04/13/2021 | Spotlight

The perfection of circularity

A true story

This is a true story. About a year ago, I saw an advert for a bag in a glossy magazine at the hairdresser. It was a particularly colourful and somewhat eccentric bag that was available only from an online shop. As I spontaneously fell in love with it, ordered it via the internet.

When I was informed that delivery is imminent, I alerted my family to open the door should the delivery person ring, but nothing happened. We went about our usual business, clearing out the postbox and putting the recycling bins out to be collected in the morning.

The next day, our doorbell remained silent. I went to retrieve the post. Somewhere between brochures for wine from the south of France and the electricity bill, I found a nondescript piece of paper that said, “Package in wastepaper bin”.

I sprinted to the street corner, where our wastepaper – miraculously! – was still waiting for collection. Buried by a package of newspapers and some pizza cartons, I found a somewhat crumpled white parcel (paper, perfectly matched to its surroundings) containing my missing bag.

Since then, I have been wondering whether this was not actually a revelation of a future where the circular economy will have been perfected: Instead of buying things, using them (thereby dirtying the material and adding all sorts of impurities) and then wondering about where to put them in the sophisticated German recycling system, wouldn’t it be much better to close the loop without actually using the products? It wouldn’t put the economy under unnecessary strain, as consumers would still regularly buy new goods. Even better, products could be designed for optimal recyclability: No compounding, no additives to make a bottle softer or nicer to look at, but just a simple bottle made of one pure material that doesn’t have to meet any requirements for holding liquids or protecting vitamins and can be recycled with minimal cleaning and no sorting.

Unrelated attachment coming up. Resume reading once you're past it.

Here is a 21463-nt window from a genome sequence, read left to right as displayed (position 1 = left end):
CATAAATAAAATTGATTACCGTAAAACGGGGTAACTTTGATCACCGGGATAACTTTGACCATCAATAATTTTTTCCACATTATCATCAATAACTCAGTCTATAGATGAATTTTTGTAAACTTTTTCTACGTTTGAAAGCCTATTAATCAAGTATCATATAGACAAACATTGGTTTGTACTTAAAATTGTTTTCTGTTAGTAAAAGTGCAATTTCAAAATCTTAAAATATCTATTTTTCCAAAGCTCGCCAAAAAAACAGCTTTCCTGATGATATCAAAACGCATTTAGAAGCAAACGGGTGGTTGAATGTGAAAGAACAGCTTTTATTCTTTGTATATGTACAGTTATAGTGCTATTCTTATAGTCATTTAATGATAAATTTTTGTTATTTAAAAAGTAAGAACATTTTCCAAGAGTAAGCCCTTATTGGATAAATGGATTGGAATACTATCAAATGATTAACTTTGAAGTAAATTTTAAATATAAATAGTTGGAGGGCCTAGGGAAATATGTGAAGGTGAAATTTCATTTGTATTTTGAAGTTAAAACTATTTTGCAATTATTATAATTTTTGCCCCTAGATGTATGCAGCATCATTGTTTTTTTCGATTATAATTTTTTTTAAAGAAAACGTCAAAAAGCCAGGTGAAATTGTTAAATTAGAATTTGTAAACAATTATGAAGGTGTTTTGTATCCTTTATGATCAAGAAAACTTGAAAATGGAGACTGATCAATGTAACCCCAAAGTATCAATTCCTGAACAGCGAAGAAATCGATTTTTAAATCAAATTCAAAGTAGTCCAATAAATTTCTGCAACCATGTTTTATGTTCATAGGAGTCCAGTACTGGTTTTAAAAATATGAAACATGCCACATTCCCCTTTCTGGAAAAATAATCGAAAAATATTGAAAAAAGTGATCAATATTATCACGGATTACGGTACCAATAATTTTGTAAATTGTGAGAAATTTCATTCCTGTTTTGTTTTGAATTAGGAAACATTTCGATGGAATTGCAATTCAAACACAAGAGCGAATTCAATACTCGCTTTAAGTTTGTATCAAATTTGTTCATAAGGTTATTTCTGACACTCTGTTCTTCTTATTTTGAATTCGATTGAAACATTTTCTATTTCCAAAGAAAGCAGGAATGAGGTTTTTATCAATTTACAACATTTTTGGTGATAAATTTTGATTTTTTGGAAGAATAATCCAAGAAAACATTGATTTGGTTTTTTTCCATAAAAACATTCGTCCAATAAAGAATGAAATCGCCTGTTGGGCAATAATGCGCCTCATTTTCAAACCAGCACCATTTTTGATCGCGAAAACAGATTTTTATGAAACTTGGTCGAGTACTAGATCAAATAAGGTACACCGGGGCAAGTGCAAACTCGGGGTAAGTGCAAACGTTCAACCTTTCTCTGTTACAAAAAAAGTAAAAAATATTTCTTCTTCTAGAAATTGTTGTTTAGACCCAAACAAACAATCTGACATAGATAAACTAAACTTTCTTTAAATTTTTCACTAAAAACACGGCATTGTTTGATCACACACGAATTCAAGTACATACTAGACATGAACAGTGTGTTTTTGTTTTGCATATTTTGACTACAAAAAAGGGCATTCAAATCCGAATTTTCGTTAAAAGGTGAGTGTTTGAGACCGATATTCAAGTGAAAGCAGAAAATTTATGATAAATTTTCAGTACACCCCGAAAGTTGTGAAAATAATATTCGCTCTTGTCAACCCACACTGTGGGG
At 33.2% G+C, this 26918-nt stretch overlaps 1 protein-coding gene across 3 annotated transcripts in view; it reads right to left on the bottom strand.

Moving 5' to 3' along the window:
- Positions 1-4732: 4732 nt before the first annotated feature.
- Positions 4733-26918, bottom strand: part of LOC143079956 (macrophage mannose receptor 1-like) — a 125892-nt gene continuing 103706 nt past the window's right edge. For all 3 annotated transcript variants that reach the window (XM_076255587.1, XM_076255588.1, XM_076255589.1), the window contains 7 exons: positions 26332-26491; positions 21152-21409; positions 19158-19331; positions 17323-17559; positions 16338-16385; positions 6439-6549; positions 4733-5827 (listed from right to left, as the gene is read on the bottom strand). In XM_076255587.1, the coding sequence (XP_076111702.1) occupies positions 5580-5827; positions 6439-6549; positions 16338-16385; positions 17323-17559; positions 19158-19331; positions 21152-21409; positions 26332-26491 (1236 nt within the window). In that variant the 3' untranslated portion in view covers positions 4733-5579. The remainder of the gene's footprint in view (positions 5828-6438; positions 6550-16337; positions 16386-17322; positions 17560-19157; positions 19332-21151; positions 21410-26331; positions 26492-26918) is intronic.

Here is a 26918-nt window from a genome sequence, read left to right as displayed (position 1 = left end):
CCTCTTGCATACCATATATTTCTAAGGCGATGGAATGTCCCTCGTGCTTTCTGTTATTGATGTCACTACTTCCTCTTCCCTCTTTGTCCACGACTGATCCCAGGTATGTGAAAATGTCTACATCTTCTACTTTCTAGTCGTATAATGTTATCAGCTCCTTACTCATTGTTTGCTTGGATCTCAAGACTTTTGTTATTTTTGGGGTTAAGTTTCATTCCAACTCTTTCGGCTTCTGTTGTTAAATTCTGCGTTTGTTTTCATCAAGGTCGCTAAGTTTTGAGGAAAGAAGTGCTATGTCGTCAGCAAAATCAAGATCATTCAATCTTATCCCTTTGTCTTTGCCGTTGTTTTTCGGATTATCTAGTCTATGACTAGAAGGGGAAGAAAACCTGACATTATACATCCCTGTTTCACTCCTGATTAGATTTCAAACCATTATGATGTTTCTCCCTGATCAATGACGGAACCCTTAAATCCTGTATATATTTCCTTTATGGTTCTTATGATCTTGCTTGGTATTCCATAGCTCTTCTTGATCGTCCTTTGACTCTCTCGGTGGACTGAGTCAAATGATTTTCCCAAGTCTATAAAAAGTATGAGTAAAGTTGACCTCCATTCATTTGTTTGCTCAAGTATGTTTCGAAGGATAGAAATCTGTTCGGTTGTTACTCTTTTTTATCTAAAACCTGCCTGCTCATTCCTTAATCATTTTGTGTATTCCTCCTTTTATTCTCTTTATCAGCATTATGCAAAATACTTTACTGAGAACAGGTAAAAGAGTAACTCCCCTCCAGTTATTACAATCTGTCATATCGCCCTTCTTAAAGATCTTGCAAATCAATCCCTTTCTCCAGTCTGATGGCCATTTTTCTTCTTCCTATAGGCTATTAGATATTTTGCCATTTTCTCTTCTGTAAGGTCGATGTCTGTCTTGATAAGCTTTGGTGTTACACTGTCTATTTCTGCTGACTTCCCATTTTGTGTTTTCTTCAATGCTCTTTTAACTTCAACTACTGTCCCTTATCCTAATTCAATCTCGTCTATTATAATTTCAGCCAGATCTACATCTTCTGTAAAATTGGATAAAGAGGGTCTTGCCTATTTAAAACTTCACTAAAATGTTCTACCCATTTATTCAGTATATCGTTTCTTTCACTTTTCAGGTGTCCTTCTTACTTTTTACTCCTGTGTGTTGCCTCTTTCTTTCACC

One might take this thought even further: The German automotive industry is worried about being left sitting on thousands and thousands of cars with combustion engines. However, using combustion engines is regarded quite unfavourably by many due to the negative impact on climate. So why not buy cars, send them directly to recycling and ride your bike instead? This would be beneficial to the global climate and to the personal health at the same time. And the car could be produced so that it could be dismantled without much effort, and it would contain no oil or other fluids that pose problems in recycling.

A true win-win-win-win situation!

Somehow, though, I doubt whether our mail delivery man intended to open my eyes in quite this fundamental way. Maybe he just thought “package – dry place – easily accessible – check!” But sometimes big ideas start small – a first step on the way to perfect circularity.


Kathrin Rübberdt



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